Companies seem to continually be on the lookout for the next new management practice that promises to improve organizational effectiveness. In this effort, they all too often look to emulate other companies that have implemented successful managerial innovations. However, this tendency can be very risky, costly, and demoralizing. What works well for one organization could be very dysfunctional in another. This is because organizations are often very different from one another, and those differences can derail even the most enticing innovation.
There are basically two methods companies use to integrate new ideas into their organizations:
- The observe and apply approach, which works well when companies are very similar to one another and their management practices consist of just a few standalone steps.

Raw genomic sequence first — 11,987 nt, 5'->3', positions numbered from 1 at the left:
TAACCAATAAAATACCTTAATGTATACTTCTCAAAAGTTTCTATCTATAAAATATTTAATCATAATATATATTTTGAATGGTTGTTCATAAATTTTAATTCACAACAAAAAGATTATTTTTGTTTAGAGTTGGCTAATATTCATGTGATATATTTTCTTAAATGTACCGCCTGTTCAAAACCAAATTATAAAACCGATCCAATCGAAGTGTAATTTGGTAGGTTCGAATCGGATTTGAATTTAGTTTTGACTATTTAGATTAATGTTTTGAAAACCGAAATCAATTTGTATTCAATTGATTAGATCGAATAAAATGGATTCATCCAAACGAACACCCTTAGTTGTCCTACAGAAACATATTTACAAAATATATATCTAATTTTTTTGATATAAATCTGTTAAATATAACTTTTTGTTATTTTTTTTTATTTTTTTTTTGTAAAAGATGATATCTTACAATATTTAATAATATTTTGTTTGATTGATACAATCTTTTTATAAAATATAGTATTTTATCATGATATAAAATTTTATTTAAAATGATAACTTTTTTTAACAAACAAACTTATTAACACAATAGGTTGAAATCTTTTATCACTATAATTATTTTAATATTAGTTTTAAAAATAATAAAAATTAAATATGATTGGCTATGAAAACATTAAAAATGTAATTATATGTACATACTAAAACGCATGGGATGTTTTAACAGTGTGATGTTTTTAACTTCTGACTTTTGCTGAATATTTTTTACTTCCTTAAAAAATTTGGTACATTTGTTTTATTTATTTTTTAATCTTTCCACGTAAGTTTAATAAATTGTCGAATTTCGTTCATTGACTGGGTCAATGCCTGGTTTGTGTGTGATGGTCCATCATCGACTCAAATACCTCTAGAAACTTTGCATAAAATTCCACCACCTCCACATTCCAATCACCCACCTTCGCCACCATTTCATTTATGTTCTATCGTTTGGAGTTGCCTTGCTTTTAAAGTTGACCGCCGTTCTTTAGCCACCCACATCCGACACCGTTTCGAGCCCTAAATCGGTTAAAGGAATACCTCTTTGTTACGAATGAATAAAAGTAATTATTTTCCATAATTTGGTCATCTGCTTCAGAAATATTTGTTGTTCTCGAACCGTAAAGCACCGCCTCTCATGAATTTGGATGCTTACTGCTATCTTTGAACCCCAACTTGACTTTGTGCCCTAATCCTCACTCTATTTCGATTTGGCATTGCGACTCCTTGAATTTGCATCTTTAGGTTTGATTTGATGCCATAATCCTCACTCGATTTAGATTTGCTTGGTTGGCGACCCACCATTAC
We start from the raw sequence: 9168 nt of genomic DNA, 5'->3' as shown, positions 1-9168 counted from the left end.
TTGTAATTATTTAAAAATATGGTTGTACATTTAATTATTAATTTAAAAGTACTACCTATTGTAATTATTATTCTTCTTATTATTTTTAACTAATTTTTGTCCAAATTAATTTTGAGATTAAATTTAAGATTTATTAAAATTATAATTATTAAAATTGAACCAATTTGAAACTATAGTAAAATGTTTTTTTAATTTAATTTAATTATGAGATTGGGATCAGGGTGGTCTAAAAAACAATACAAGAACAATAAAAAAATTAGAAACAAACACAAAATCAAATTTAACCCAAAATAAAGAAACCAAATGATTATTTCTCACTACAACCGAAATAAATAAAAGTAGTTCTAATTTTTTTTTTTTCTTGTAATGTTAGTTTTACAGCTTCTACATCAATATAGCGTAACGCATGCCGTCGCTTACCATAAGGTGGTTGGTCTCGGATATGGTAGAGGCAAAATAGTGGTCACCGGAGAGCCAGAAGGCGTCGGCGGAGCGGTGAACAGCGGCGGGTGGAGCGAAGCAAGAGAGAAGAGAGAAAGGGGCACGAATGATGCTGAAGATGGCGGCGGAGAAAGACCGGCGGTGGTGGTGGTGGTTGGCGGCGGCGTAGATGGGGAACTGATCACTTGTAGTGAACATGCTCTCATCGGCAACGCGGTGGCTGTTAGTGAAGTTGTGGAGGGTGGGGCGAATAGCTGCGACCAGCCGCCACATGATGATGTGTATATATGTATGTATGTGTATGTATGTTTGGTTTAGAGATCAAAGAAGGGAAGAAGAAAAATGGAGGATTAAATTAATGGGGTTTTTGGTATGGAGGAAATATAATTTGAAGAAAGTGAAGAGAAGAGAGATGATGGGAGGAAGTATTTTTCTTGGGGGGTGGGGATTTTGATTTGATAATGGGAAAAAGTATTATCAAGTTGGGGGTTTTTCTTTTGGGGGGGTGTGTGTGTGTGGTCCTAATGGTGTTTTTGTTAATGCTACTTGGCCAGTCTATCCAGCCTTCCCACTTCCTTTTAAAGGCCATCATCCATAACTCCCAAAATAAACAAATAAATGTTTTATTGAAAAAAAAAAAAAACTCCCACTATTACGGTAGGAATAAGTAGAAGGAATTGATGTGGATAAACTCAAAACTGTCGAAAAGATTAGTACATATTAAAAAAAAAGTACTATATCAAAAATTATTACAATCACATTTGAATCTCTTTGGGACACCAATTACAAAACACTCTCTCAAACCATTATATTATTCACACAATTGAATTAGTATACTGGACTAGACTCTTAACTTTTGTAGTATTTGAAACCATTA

- The extract the central idea approach, which removes all the contextual issues that make organizations different from one another (such as size, organizational structure, and culture). This approach seeks to capture the key principles behind the practice then apply them in a way that easily fits within the organization.
Any organization looking to make a change should first develop a strong sense of corporate self-awareness, then adhere to the following structured process for evaluating and implementing the change:
- Take the time to observe the practice in other companies first.
- Perform a thorough analysis of the essence of the practice.
- Understand the hypothesis behind the practice.
- Analyze the results other companies have achieved with the practice.
- Experiment in-house.